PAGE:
“We, the people of Éire… Do hereby adopt, enact, and give to ourselves this Constitution.” (Evening Echo, October 2011))

The Constitution of the state is something our ancestors fought for- they fought in trench coats and guerilla wars to make sure that we could have it for ourselves. Our government today is playing with it, crucifying parts of it that have withstood almost 75 years of our state’s development.


I’ll vote no to both proposals up for referendum on Thursday. I’m doing that for several reasons- but chief among those reasons is that I don’t think we have been given enough information to allow us to make an educated decision. I vote No to the poor workings of the Referendum Commission; I vote No to the removal of power from the Courts we designate for justice. I vote No to the half thought out proposals, the poor advertisements, the jaded nature of the inaccessible deliberations.

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Interns Can’t be used as Free Labour

With graduate unemployment still an issue, and internships and placement schemes all the rage, the question must be asked; is it not all just a crude manipulation of free labour?


An honest day’s work for an honest day’s pay.Or at least, that’s the idiom. But in a country where jobs are like Gold and the Rush is ongoing at a slovenly, cruel rate, an honest day’s work is rather unlikely to net you any pay at all, if the surge in “internships” is to be considered.

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Education is our Right- Not a Privilege (Evening Echo, August 2011)

Every year, at about this time, as Leaving Cert students collect their results and, stomachs churning, feverishly count points in an effort to see if they’ve passed their self-designated safe zones, somebody somewhere realises that a lot of these students will aim to go to college. And those same people inevitably, in these bad times, raise the suggestion that again, third level fees are coming down the line.


Every year, without fail, this happens. Call me cynical, but scaremongering eighteen year olds by warning them of ever increasing costs before they ever actually set foot in a University seems a pretty sick way to sell newspapers. It’s poor quality and in bad taste.

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Module Review Procedure to be Overhauled

The currently used procedure for module review is set to be reviewed, beginning in the new academic year. The current procedure for module review, featuring the use of paper forms that must be filled out for each lecturer by the students under his or her tutelage, is “not compatible” with current evaluation requirements, according to the President of UCC Dr. Michael Murphy.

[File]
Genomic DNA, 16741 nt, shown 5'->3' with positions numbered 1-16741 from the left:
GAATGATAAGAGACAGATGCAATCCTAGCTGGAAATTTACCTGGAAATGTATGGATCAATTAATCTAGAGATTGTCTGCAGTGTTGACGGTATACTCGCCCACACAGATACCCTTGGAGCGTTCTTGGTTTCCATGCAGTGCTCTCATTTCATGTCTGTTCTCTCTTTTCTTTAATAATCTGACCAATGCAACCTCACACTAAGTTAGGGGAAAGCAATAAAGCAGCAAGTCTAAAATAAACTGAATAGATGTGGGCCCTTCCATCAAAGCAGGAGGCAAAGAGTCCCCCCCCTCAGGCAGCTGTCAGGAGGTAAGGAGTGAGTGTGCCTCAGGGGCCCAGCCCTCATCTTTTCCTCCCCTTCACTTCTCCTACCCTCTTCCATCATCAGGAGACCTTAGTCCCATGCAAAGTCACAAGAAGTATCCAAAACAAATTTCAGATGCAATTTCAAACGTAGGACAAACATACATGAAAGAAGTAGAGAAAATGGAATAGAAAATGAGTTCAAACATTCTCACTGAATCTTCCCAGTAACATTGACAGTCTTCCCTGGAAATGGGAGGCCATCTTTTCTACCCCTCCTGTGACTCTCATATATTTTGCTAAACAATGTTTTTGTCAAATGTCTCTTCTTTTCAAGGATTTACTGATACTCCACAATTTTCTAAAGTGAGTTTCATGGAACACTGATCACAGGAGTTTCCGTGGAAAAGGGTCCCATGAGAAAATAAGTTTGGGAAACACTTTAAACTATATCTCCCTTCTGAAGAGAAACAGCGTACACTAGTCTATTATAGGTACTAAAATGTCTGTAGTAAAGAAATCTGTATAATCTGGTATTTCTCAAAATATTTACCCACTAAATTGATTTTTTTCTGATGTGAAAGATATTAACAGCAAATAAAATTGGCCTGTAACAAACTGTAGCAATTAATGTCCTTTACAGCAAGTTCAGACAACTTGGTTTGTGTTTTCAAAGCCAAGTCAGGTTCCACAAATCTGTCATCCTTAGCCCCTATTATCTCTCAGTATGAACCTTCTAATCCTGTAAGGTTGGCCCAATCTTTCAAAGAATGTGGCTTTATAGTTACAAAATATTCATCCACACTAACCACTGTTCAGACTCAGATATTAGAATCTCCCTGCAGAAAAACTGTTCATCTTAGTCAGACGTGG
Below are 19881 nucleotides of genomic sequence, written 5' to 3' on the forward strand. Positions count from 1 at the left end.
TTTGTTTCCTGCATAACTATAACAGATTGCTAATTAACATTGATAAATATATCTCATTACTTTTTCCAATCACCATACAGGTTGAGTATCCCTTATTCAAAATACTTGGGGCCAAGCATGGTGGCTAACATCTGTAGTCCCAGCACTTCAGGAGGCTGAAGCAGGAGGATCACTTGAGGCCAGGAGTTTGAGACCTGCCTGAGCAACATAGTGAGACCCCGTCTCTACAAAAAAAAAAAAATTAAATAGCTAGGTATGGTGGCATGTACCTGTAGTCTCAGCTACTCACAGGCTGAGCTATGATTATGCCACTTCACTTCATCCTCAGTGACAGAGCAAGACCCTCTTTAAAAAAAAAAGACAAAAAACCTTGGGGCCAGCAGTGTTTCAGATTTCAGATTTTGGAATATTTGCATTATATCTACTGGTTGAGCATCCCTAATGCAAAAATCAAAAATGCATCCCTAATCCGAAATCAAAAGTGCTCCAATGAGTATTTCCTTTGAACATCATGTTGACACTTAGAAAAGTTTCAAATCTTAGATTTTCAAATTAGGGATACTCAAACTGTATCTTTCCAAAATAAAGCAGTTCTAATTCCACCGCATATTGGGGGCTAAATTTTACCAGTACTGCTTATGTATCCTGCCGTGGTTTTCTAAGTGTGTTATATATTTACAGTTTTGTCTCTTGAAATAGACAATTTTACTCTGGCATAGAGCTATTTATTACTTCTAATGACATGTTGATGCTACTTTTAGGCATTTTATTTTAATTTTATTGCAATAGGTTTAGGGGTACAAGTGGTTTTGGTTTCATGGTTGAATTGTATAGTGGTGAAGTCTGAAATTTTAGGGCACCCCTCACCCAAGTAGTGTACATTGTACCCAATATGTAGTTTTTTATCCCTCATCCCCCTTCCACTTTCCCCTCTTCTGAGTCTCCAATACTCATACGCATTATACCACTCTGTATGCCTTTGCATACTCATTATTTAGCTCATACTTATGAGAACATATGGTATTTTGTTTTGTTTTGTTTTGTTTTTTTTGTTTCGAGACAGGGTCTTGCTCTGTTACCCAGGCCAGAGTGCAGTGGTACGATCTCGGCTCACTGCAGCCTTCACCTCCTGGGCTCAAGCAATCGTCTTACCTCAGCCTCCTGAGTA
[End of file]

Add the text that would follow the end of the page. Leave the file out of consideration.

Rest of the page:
This is all set to be overhauled, with the evaluation of modules to be done via the Student Portal on a pilot basis for some colleges in the 10/11 academic year. At present, the module review forms are not visible by any person or entity other than the lecturer who has been reviewed; even the head of a department cannot see the content of the forms. It means that there is no way of knowing whether a lecturer is using the forms as a proper evaluation procedure and following up on the feedback as a method of improvement.

The European University Association has outlined that in UCC, there is a lack of student evaluation and feedback. Current Education Officer with the Student Union, Shelly Conroy, told the Express that this will hopefully be improved by the introduction of a new system, which will be fully anonymous.

Ms Conroy outlined for the Express that she hopes the new system will be “Time efficient, anonymous and generic”. She stated that abuse of the current paper-based system by students means that a lack of balance could be evident when lecturers read the forms, and that as it stands there is too much administrative work required to complete the process of evaluation and improvement.

She related that in Dublin Institute of Technology, the system allows for a generic mark to be given to a lecturer, between 1 and 5. The same questions are given for all modules and the results are shared with the Department Head, allowing for greater transparency and a generic approach that offers more balance.

Ms Conroy hopes that the electronic system will eventually be mandatory, providing that the pilot year in certain departments is a success. The uses for the electronic system also have the potential to offer more benefits for students. Ms Conroy elaborated that “data could be collected to look at attendance numbers to see if there’s an attendance policy requirement.” She further alluded to the overuse of Blackboard, and questioned whether lecture notes should be electronic if students are not attending classes as a result.